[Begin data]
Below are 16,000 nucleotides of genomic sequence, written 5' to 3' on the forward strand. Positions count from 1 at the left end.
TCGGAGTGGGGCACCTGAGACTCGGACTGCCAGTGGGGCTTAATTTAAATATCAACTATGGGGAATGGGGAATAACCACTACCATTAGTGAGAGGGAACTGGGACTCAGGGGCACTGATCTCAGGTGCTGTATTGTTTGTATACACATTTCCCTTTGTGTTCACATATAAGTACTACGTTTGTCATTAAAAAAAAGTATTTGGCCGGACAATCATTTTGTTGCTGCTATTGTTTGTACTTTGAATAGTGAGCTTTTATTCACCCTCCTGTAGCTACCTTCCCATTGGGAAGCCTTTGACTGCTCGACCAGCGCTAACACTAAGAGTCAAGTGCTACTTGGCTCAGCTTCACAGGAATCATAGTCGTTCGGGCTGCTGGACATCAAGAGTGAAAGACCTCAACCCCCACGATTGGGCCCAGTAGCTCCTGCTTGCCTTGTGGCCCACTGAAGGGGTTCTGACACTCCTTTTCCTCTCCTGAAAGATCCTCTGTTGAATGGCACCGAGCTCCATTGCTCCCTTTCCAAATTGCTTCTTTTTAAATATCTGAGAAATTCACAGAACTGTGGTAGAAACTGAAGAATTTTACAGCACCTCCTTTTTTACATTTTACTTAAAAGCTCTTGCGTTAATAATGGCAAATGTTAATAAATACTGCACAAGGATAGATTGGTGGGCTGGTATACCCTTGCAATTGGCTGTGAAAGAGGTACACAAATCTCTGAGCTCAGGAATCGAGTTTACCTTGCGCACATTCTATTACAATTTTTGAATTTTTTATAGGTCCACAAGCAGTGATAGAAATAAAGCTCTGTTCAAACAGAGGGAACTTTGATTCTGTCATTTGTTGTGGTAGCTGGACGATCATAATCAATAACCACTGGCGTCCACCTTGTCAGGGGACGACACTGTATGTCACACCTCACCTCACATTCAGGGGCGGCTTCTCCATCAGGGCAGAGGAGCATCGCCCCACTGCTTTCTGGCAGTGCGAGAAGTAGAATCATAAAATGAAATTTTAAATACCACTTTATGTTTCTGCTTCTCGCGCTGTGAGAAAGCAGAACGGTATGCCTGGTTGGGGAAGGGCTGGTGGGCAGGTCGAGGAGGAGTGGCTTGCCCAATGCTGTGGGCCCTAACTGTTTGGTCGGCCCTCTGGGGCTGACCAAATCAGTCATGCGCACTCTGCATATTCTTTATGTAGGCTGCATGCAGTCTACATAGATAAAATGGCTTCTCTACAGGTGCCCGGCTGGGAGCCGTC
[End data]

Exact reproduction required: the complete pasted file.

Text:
Below are 16,000 nucleotides of genomic sequence, written 5' to 3' on the forward strand. Positions count from 1 at the left end.
TCGGAGTGGGGCACCTGAGACTCGGACTGCCAGTGGGGCTTAATTTAAATATCAACTATGGGGAATGGGGAATAACCACTACCATTAGTGAGAGGGAACTGGGACTCAGGGGCACTGATCTCAGGTGCTGTATTGTTTGTATACACATTTCCCTTTGTGTTCACATATAAGTACTACGTTTGTCATTAAAAAAAAGTATTTGGCCGGACAATCATTTTGTTGCTGCTATTGTTTGTACTTTGAATAGTGAGCTTTTATTCACCCTCCTGTAGCTACCTTCCCATTGGGAAGCCTTTGACTGCTCGACCAGCGCTAACACTAAGAGTCAAGTGCTACTTGGCTCAGCTTCACAGGAATCATAGTCGTTCGGGCTGCTGGACATCAAGAGTGAAAGACCTCAACCCCCACGATTGGGCCCAGTAGCTCCTGCTTGCCTTGTGGCCCACTGAAGGGGTTCTGACACTCCTTTTCCTCTCCTGAAAGATCCTCTGTTGAATGGCACCGAGCTCCATTGCTCCCTTTCCAAATTGCTTCTTTTTAAATATCTGAGAAATTCACAGAACTGTGGTAGAAACTGAAGAATTTTACAGCACCTCCTTTTTTACATTTTACTTAAAAGCTCTTGCGTTAATAATGGCAAATGTTAATAAATACTGCACAAGGATAGATTGGTGGGCTGGTATACCCTTGCAATTGGCTGTGAAAGAGGTACACAAATCTCTGAGCTCAGGAATCGAGTTTACCTTGCGCACATTCTATTACAATTTTTGAATTTTTTATAGGTCCACAAGCAGTGATAGAAATAAAGCTCTGTTCAAACAGAGGGAACTTTGATTCTGTCATTTGTTGTGGTAGCTGGACGATCATAATCAATAACCACTGGCGTCCACCTTGTCAGGGGACGACACTGTATGTCACACCTCACCTCACATTCAGGGGCGGCTTCTCCATCAGGGCAGAGGAGCATCGCCCCACTGCTTTCTGGCAGTGCGAGAAGTAGAATCATAAAATGAAATTTTAAATACCACTTTATGTTTCTGCTTCTCGCGCTGTGAGAAAGCAGAACGGTATGCCTGGTTGGGGAAGGGCTGGTGGGCAGGTCGAGGAGGAGTGGCTTGCCCAATGCTGTGGGCCCTAACTGTTTGGTCGGCCCTCTGGGGCTGACCAAATCAGTCATGCGCACTCTGCATATTCTTTATGTAGGCTGCATGCAGTCTACATAGATAAAATGGCTTCTCTACAGGTGCCCGGCTGGGAGCCGTC